“It is difficult to produce a television documentary that is both incisive and probing when every twelve minutes one is interrupted by twelve dancing rabbits singing about toilet paper.”
― Rod Serling
Name: Jason
Oregon (Zone 8b)
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TomatoTango
Feb 13, 2018 2:45 PM CST
When I said I lost a couple of plants last year to blight or whatever, they died because I pulled them. I've never lost a single tomato plant to anything other than heat vaporization in a greenhouse. Been growing tomatoes 6-7 years and haven't sanitized anything other than trimmers. I could go to the trouble of spraying down 40 cages or whatever but to me that's work that won't pay off. I simply haven't had enough problems with tomatoes to bother. I amend the soil 10 times a year and don't bother worrying about disease.
Name: Ed
Crenshaw County, South Alabama (Zone 8b)
Region: Alabama Vegetable Grower Zinnias
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Intheswamp
Feb 13, 2018 3:19 PM CST
TomatoTango said:When I said I lost a couple of plants last year to blight or whatever, they died because I pulled them. I've never lost a single tomato plant to anything other than heat vaporization in a greenhouse. Been growing tomatoes 6-7 years and haven't sanitized anything other than trimmers. I could go to the trouble of spraying down 40 cages or whatever but to me that's work that won't pay off. I simply haven't had enough problems with tomatoes to bother. I amend the soil 10 times a year and don't bother worrying about disease.

I'm glad that you've had such wonderful success with your tomatoes. Unfortunately last years crop was a disaster for me and I *will* be disinfecting my cages. As for losing a plant, I lost one plant last year and the rest of the large tomato plants outgrew the 5' tall plants by probably a couple of feet. I had great plants. Just no crop.
South Alabama - 8a/8b
The Enchanted Land of Humidity
www.beeweather.com
2017 Garden Photo Album: https://flic.kr/s/aHsm1zSVfK
“It is difficult to produce a television documentary that is both incisive and probing when every twelve minutes one is interrupted by twelve dancing rabbits singing about toilet paper.”
― Rod Serling
Name: Jason
Oregon (Zone 8b)
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TomatoTango
Feb 13, 2018 3:40 PM CST
If your plants looked perfect except for the tomatoes and had several feet of height, that almost sounds like too much nitrogen or some other type of issue. How much rain are we talking about here? Like every 3-4 days? Did you take any pictures of the tomatoes or the plants as this was happening?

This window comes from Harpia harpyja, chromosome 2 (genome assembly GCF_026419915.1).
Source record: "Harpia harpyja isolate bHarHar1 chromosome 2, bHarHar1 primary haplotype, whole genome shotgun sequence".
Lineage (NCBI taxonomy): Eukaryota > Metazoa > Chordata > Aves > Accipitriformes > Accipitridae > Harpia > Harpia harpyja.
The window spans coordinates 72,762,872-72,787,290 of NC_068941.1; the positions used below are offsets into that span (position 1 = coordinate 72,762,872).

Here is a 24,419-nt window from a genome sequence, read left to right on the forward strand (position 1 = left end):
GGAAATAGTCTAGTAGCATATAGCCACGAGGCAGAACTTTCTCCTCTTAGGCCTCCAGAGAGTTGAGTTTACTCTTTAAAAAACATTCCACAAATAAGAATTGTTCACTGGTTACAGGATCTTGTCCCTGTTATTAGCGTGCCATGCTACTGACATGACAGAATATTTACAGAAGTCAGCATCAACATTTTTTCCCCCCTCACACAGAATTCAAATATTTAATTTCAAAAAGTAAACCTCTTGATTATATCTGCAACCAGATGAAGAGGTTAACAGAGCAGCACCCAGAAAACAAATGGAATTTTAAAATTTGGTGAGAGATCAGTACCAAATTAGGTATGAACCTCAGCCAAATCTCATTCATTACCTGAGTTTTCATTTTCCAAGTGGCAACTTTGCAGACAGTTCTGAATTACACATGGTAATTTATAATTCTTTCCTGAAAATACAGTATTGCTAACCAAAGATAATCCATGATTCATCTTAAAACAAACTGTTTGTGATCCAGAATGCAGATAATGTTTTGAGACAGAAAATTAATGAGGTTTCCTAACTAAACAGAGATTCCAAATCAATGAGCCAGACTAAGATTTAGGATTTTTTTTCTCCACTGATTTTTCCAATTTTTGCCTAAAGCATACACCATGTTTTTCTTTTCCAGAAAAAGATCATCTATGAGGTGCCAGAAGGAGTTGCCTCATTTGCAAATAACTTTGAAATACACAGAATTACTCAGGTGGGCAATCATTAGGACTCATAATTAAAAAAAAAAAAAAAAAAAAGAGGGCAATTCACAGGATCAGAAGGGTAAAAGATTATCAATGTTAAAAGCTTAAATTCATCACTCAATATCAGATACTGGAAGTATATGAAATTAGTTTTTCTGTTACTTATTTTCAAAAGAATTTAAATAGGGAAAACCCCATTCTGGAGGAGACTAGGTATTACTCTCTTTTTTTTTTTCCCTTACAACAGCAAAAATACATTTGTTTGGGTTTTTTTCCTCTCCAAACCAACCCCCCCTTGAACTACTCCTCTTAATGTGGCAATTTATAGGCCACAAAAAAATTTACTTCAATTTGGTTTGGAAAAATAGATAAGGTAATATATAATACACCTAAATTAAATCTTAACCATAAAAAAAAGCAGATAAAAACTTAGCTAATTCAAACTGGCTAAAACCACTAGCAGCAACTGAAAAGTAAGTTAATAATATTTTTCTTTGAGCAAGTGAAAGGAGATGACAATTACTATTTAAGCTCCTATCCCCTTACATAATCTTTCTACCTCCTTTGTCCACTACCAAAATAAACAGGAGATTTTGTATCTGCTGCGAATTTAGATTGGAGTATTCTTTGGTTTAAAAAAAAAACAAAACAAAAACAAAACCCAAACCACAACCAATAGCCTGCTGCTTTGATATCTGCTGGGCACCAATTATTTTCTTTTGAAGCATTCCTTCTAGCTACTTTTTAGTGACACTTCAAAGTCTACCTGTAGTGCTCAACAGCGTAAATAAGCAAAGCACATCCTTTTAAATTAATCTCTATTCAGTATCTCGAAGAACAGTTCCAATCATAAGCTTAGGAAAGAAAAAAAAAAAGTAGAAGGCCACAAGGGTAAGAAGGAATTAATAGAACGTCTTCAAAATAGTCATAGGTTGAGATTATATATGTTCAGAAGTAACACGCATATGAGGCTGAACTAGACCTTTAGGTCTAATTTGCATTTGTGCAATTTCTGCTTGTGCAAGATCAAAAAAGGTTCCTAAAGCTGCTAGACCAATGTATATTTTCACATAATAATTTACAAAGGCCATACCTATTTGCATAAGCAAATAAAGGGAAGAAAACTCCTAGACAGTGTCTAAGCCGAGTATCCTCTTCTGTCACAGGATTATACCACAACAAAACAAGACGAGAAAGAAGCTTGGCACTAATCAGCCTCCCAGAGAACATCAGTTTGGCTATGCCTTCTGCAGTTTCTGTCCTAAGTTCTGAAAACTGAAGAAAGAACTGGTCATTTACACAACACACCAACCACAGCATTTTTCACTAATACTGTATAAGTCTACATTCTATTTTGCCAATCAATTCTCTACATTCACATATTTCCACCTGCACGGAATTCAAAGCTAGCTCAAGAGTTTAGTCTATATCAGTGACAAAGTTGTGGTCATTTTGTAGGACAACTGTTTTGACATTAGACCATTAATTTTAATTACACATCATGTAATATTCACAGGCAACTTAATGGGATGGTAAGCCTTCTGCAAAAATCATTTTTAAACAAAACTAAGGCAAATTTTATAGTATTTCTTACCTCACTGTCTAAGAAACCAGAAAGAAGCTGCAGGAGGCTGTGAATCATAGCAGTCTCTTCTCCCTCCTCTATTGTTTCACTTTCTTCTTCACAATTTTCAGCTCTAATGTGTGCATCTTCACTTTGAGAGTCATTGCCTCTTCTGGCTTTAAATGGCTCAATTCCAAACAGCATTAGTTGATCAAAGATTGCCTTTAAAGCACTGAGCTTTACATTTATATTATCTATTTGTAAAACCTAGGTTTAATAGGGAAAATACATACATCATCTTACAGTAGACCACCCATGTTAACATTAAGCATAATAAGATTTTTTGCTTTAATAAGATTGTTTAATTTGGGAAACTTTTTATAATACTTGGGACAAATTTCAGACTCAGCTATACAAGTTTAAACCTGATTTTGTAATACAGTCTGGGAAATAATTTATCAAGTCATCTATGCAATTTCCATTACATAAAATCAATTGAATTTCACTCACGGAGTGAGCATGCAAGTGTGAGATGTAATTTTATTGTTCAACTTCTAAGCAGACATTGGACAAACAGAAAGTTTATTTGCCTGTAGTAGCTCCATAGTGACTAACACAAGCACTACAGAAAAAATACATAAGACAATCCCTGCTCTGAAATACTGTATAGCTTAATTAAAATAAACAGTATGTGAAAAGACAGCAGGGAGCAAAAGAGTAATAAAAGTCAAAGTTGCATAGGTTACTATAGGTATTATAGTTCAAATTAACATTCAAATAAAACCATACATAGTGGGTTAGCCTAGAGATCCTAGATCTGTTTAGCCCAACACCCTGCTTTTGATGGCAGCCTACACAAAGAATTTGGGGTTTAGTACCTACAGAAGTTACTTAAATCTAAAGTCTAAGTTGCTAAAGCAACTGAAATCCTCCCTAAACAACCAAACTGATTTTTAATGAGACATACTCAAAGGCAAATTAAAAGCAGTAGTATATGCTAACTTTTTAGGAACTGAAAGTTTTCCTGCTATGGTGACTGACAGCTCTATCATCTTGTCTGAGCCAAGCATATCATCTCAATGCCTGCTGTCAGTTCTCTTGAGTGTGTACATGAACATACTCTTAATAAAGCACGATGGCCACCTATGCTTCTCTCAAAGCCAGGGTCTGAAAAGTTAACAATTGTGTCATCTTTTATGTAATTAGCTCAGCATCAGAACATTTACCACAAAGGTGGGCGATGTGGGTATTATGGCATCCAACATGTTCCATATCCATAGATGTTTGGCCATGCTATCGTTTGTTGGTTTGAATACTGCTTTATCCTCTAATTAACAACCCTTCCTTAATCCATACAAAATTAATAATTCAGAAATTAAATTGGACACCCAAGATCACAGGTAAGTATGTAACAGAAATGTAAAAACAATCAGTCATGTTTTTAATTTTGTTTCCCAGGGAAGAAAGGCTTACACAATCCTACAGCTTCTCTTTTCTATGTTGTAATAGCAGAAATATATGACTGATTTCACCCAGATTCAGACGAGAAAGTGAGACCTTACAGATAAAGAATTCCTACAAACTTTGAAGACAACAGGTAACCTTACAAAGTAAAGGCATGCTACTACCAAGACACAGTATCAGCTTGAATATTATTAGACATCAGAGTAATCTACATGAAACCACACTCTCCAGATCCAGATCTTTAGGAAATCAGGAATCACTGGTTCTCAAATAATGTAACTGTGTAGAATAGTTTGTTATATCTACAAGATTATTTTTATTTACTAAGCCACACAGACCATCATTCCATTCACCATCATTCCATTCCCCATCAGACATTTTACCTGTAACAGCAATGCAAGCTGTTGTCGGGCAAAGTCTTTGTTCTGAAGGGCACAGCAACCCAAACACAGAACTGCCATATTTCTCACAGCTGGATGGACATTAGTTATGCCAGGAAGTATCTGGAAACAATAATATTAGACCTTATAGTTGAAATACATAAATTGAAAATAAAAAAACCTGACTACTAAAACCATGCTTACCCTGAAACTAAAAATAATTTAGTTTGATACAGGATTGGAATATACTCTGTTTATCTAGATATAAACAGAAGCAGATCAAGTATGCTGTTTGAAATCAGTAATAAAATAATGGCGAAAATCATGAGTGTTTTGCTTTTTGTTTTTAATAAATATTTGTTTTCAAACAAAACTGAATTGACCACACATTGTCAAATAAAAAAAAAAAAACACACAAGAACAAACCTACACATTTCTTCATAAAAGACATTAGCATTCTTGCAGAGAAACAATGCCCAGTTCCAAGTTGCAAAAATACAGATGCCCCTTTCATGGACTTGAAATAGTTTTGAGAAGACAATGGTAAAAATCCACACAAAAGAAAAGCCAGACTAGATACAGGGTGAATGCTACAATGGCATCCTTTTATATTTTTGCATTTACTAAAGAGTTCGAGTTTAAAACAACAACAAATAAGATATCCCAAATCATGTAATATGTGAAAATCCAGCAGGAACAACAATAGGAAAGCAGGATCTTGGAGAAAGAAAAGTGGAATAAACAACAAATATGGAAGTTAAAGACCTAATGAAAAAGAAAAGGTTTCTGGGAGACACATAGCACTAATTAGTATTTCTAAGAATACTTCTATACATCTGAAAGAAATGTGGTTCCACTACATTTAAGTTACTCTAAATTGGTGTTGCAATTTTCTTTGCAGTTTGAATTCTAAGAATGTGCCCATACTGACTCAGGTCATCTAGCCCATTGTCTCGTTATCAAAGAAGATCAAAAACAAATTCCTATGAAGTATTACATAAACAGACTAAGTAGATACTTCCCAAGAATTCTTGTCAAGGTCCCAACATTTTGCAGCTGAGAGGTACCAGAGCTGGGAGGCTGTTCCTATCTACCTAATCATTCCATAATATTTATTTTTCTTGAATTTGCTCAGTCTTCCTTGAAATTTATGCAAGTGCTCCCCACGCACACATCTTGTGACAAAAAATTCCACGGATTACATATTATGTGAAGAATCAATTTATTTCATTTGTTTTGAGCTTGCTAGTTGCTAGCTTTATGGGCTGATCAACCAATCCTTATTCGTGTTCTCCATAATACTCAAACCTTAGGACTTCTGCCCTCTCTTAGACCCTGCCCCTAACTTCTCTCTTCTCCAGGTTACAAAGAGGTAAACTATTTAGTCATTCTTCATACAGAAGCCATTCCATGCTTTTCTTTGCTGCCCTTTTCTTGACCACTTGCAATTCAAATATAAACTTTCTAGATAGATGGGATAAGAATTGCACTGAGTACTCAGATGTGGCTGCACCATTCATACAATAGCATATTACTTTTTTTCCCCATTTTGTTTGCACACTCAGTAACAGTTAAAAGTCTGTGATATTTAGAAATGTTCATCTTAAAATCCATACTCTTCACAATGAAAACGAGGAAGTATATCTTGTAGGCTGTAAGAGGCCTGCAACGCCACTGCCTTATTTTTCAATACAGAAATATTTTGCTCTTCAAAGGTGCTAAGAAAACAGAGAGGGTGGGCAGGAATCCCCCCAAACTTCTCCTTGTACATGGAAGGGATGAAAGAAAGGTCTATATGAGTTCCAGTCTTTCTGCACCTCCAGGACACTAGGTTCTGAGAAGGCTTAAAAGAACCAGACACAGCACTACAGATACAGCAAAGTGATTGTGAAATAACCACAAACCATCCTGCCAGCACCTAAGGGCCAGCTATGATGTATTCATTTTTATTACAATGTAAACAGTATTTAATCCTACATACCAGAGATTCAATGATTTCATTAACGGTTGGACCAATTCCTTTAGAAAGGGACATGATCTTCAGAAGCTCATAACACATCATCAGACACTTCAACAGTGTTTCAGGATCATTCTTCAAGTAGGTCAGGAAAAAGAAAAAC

Name: Ed
Crenshaw County, South Alabama (Zone 8b)
Region: Alabama Vegetable Grower Zinnias
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Intheswamp
Feb 16, 2018 6:53 AM CST
How about this ZEP product?
https://www.lowes.com/pd/Zep-C...
South Alabama - 8a/8b
The Enchanted Land of Humidity
www.beeweather.com
2017 Garden Photo Album: https://flic.kr/s/aHsm1zSVfK
“It is difficult to produce a television documentary that is both incisive and probing when every twelve minutes one is interrupted by twelve dancing rabbits singing about toilet paper.”
― Rod Serling
Name: James
Fabens,TX (Zone 8a)
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Txtea
Feb 16, 2018 8:04 AM CST
I used ZEP products before but not this one. After I read Spec , I think this would work
Name: Jim Goodman
Northeast Louisiana
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Jim41
Feb 16, 2018 5:21 PM CST
I set out about 75 tomatoes each year. I plant hybrids because where I live the blight just about wipes out anything else. I stack my cages and leave them alone until the next planting season. I haven't lost a tomato in years to disease. Last year was a super wet one for us as well. I had trouble with a fungus that almost defoliated my tomatoes before I realized what was happening. It didn't hurt my yield but did make sun blistering a problem. My hybrid of choice for the hot humid weather in Louisiana is Bella Rosa.
Jim41
Name: Ed
Crenshaw County, South Alabama (Zone 8b)
Region: Alabama Vegetable Grower Zinnias
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Intheswamp
Feb 17, 2018 9:24 AM CST
Jim, James, thanks for the replies. I'm going to go ahead and pick up some of the Zep today, hopefully it won't hurt anything using it. My situation last year was that I grew some really nice, healthy-looking vines that probably grew to 6.5-7 feet tall (surpassed the 5' cages easily). I kept the bottom leaves and limbs pretty well pruned off (probably 1 to 1.5' off the ground) and mulched with pinestraw. Very little disease noted on the leaves. Plants bloomed nicely, put on scads of tomatoes. BUT...every-single-one-rotted!!!!!!!!!! They'd grow to be big tomatoes but before they'd start blushing with some red they'd start rotting. Out of the 15 or so plants that I had I did not harvest a single tomato. I took a bite off the end of a couple of Roma's that were only beginning to show some rot, but I was desperate for a tomato taste out of the garden. Sad The varieties were Brandywine (pink and red), Mortgage Lifter, and Roma. I may plant one each of the Brandywine Red and the Mortgage Lifter *just* to see what happens with them this year. The vast majority of my tomatoes will be hybrid. Seeds are somewhat cheap so I've got a variety. I'll probably go with two, maybe three, of each kind...probably for a total of 12-14 plants. I really wanted to save seed and start tailoring plants for my specific garden, but...I like to eat, too. Crying Thus, heavying up on the hybrids this year.

I'm hoping I get good results out of the hybrids, Jim. It's encouraging to hear you results with them!
South Alabama - 8a/8b
The Enchanted Land of Humidity
www.beeweather.com
2017 Garden Photo Album: https://flic.kr/s/aHsm1zSVfK
“It is difficult to produce a television documentary that is both incisive and probing when every twelve minutes one is interrupted by twelve dancing rabbits singing about toilet paper.”
― Rod Serling
Name: Kristi
east Texas pineywoods (Zone 8a)
Winter Sowing Cat Lover Dog Lover Vermiculture Birds Bulbs
Canning and food preservation Butterflies Composter Bromeliad Bookworm Greenhouse
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pod
Feb 17, 2018 10:53 AM CST
@Jim41 ~ Your post from last summer inspired me to order Bella Rosa seeds which have germinated. I also ordered a couple more types to try in our heat and humidity. Creole and Dixie Red. The Creole has me excited. The seedlings are the most sturdy and healthy looking seedlings. All the seeds were a bit expensive but the germination is excellent and I'm still looking for that 'magic' tomato that will deliver through summer here.